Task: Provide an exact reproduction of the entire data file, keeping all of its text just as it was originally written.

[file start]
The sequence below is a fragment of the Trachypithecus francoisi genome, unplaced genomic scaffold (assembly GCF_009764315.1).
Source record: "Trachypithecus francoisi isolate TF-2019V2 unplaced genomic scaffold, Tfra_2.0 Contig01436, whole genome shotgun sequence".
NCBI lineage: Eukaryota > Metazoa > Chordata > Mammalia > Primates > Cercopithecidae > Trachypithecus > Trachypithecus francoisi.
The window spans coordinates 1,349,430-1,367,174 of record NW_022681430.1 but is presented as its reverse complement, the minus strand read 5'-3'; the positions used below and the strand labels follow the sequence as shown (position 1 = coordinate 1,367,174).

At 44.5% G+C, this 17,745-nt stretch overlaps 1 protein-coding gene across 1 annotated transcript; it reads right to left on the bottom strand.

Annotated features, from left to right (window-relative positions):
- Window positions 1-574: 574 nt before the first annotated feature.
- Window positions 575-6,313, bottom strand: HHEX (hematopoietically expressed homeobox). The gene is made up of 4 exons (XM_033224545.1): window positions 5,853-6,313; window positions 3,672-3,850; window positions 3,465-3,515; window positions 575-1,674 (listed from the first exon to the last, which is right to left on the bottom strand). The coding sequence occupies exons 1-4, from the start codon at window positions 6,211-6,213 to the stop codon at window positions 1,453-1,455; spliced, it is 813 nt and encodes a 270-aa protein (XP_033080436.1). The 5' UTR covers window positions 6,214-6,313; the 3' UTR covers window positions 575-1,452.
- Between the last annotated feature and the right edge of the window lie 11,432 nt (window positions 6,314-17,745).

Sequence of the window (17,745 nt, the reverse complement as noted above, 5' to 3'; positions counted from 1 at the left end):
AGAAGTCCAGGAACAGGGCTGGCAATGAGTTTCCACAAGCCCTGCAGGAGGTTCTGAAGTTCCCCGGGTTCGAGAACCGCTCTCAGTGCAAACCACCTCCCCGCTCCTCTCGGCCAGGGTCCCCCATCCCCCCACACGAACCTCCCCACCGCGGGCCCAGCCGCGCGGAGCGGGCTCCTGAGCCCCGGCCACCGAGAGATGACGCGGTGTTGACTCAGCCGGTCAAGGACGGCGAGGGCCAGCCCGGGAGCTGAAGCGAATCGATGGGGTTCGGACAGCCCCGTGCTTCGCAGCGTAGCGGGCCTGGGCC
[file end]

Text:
The sequence below is a fragment of the Trachypithecus francoisi genome, unplaced genomic scaffold (assembly GCF_009764315.1).
Source record: "Trachypithecus francoisi isolate TF-2019V2 unplaced genomic scaffold, Tfra_2.0 Contig01436, whole genome shotgun sequence".
NCBI lineage: Eukaryota > Metazoa > Chordata > Mammalia > Primates > Cercopithecidae > Trachypithecus > Trachypithecus francoisi.
The window spans coordinates 1,349,430-1,367,174 of record NW_022681430.1 but is presented as its reverse complement, the minus strand read 5'-3'; the positions used below and the strand labels follow the sequence as shown (position 1 = coordinate 1,367,174).

At 44.5% G+C, this 17,745-nt stretch overlaps 1 protein-coding gene across 1 annotated transcript; it reads right to left on the bottom strand.

Annotated features, from left to right (window-relative positions):
- Window positions 1-574: 574 nt before the first annotated feature.
- Window positions 575-6,313, bottom strand: HHEX (hematopoietically expressed homeobox). The gene is made up of 4 exons (XM_033224545.1): window positions 5,853-6,313; window positions 3,672-3,850; window positions 3,465-3,515; window positions 575-1,674 (listed from the first exon to the last, which is right to left on the bottom strand). The coding sequence occupies exons 1-4, from the start codon at window positions 6,211-6,213 to the stop codon at window positions 1,453-1,455; spliced, it is 813 nt and encodes a 270-aa protein (XP_033080436.1). The 5' UTR covers window positions 6,214-6,313; the 3' UTR covers window positions 575-1,452.
- Between the last annotated feature and the right edge of the window lie 11,432 nt (window positions 6,314-17,745).

Sequence of the window (17,745 nt, the reverse complement as noted above, 5' to 3'; positions counted from 1 at the left end):
AGAAGTCCAGGAACAGGGCTGGCAATGAGTTTCCACAAGCCCTGCAGGAGGTTCTGAAGTTCCCCGGGTTCGAGAACCGCTCTCAGTGCAAACCACCTCCCCGCTCCTCTCGGCCAGGGTCCCCCATCCCCCCACACGAACCTCCCCACCGCGGGCCCAGCCGCGCGGAGCGGGCTCCTGAGCCCCGGCCACCGAGAGATGACGCGGTGTTGACTCAGCCGGTCAAGGACGGCGAGGGCCAGCCCGGGAGCTGAAGCGAATCGATGGGGTTCGGACAGCCCCGTGCTTCGCAGCGTAGCGGGCCTGGGCC